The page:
## Friday, November 6, 2009

### A Dangerous Weekend Retreat

Kim and two of her girlfriends went for a weekend retreat in Western MA. After a swim, a sauna, a facial and a chocolate body wrap, they decided to take a short nap before dinner. Turned out that the facial lotion that was used on this day had some delayed chemical reaction when combined with the remainder of a chocolate, leading to strange blue spots on the faces of all three friends. When they woke up, each of them looked at her friends in bewilderment, assuming that they just painted their faces. Kim, being an expert in logical reasoning, was the first to realize that her face is as blue as her friends' faces. How did she do it?

Submit your answer on our Family Puzzle Marathon site. Solve three puzzles and get a prize!

Claire said...

Her friends were looking at her the with the same shock/amusement that she was looking at them.... or one of her friends was wearing glasses and she saw her reflection in them. Either way...

Maria said...

Hey, Claire! The glasses are a great idea. But I am not sure either of Kim's friends wears them. I think she used some deduction, as she always does. A hint: there is one puzzle that we solved long time ago in this puzzle marathon that she probably have read and it gave her an idea....

D.M. said...

Here's one scenario: If either of her friends only saw one blue face, they might be more worried and say something, because it would seem more like a disease or other affliction. However, since everybody sees two painted faces, it would be easier to assume they painted their faces as part of their party. So since neither of Kim's friends say anything in concern for the other friend, she assumes they must both see two blue faces.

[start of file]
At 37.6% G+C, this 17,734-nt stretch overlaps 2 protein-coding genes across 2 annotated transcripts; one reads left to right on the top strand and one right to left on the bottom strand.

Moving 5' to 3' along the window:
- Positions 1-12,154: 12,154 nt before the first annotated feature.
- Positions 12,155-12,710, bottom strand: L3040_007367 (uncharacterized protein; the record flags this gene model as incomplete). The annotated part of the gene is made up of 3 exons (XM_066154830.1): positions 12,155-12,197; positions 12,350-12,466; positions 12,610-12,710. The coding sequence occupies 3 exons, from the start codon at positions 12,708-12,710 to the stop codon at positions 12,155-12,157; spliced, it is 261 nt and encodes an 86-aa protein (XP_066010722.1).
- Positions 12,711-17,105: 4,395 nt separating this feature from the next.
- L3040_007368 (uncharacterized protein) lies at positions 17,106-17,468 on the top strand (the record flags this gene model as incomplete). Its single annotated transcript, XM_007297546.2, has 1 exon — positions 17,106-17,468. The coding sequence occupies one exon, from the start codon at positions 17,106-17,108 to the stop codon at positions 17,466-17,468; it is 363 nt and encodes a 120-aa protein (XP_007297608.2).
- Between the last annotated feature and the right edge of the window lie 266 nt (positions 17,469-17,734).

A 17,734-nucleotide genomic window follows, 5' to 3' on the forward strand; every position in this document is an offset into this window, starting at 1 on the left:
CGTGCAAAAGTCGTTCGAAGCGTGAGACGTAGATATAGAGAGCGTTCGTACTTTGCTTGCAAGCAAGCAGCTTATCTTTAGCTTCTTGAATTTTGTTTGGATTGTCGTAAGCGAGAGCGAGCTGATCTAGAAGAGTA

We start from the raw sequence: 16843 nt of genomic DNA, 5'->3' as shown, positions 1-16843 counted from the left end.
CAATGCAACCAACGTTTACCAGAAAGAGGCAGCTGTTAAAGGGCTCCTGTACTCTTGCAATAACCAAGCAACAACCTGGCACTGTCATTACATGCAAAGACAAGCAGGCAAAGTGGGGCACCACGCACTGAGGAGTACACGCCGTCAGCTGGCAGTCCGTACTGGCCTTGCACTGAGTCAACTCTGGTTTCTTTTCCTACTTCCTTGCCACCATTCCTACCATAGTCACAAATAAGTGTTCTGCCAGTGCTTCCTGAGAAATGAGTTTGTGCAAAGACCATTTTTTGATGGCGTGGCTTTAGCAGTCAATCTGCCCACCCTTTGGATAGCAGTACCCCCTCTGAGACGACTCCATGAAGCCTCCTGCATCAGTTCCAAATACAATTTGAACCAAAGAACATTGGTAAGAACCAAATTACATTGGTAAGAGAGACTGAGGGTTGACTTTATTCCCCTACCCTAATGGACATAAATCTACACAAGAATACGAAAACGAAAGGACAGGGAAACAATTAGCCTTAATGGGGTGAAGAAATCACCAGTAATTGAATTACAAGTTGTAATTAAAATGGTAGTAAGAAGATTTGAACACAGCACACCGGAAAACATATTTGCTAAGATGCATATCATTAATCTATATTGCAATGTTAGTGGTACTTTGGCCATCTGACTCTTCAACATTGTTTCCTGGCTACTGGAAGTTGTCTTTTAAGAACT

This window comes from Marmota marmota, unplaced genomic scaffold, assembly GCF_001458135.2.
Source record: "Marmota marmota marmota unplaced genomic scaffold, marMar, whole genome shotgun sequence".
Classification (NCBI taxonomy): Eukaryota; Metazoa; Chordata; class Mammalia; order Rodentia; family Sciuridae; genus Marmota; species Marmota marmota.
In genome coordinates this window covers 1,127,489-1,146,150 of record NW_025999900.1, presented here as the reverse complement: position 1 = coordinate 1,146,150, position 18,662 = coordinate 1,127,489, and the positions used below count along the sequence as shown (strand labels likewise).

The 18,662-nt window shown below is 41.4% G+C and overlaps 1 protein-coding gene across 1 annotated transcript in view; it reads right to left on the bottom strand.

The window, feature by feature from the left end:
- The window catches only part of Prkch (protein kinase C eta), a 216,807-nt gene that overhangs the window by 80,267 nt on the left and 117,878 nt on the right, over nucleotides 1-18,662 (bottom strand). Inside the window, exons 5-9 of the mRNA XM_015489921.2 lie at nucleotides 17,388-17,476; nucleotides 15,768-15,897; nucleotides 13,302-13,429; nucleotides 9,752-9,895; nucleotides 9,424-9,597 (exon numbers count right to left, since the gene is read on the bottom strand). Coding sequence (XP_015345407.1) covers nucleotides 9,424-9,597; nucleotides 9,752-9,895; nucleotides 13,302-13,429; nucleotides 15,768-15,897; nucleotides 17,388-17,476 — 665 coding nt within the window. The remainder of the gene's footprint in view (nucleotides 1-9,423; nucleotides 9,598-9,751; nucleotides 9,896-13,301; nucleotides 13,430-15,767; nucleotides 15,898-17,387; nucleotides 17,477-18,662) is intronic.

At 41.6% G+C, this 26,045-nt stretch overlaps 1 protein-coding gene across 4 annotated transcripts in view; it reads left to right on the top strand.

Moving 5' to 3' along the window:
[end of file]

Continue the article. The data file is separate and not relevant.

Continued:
Maria said...

D.M. - you are on a right track. But we should take it one step further on the "she assumes that her friend thinks" ladder of logic. It is a tricky puzzle.

Kim said...

This never would have happened. I would have eaten the chocolate before I had my body wrapped in it.

W said...

This puzzle reminds me of another one whose solution I'm trying to manipulate into working for this one, but perhaps unsuccessfully.

The puzzle that this reminds me of is the puzzle of a village with husbands and wives. We know that at least one husband is unfaithful but we do not know who. If a husband is ever found out to be unfaithful, they have to go to the center and announce it to the whole village.

Nothing happens for a while but one day, a psychic comes and says to the whole village "at least one husband is unfaithful".

What happens?

In any case, I am thinking that Kim realized that her friends assumed they painted faces because all of them had blue faces. If Kim was the only one without a blue face, Kim would realize that her friends wouldn't have assumed that they all painted their faces and that instead, something was wrong.

Tricky! And I'm now lost in my own logic :P

Maria said...

A puzzle for a puzzle. Very cool!
Let's count it only if strategies for solving both puzzles are the same. And I am not sure yet that they are.
Let's solve one and then another and see.
I am giving one more day for the above puzzle about Kim. Can you do it? Yes, you can!
There is a puzzle about three men arguing who is the smartest one that we solved 6 months or so ago that is very similar to the above puzzle about Kim...

Maria said...

Here is the solution:
Assume Kim's friends are named MaryAnn and Rachel. Kim wakes up and sees both of her friends' in bewilderment and with painted faces. She obviously assumes first that her face is perfectly clean. Then she thinks of what her friends are seeing and thinking. As Kim's face is presumably clean, then each of the friends should be seeing one painted and one clean face in front of them.

Therefore, MaryAnn sees Kim's clean face and Rachel's painted face. MaryAnn obviously assumes that her face is clean. But in this case Rachel would see two clean faces and won't have this shocking expression on her face. Since Rachel does appear shocked, MaryAnn can conclude that her face is not clean. But she doesn't.

We could apply similar logic to Rachel, saying that she should realize that her face is painted from the MaryAnn's expression. Rachel is also quiet.

So, Kim assumed that her face is clean and concluded that in that situation her friends should quickly realize that their face are painted. As neither of them did, Kim understood that her original assumption about her face being clean is wrong - it is painted!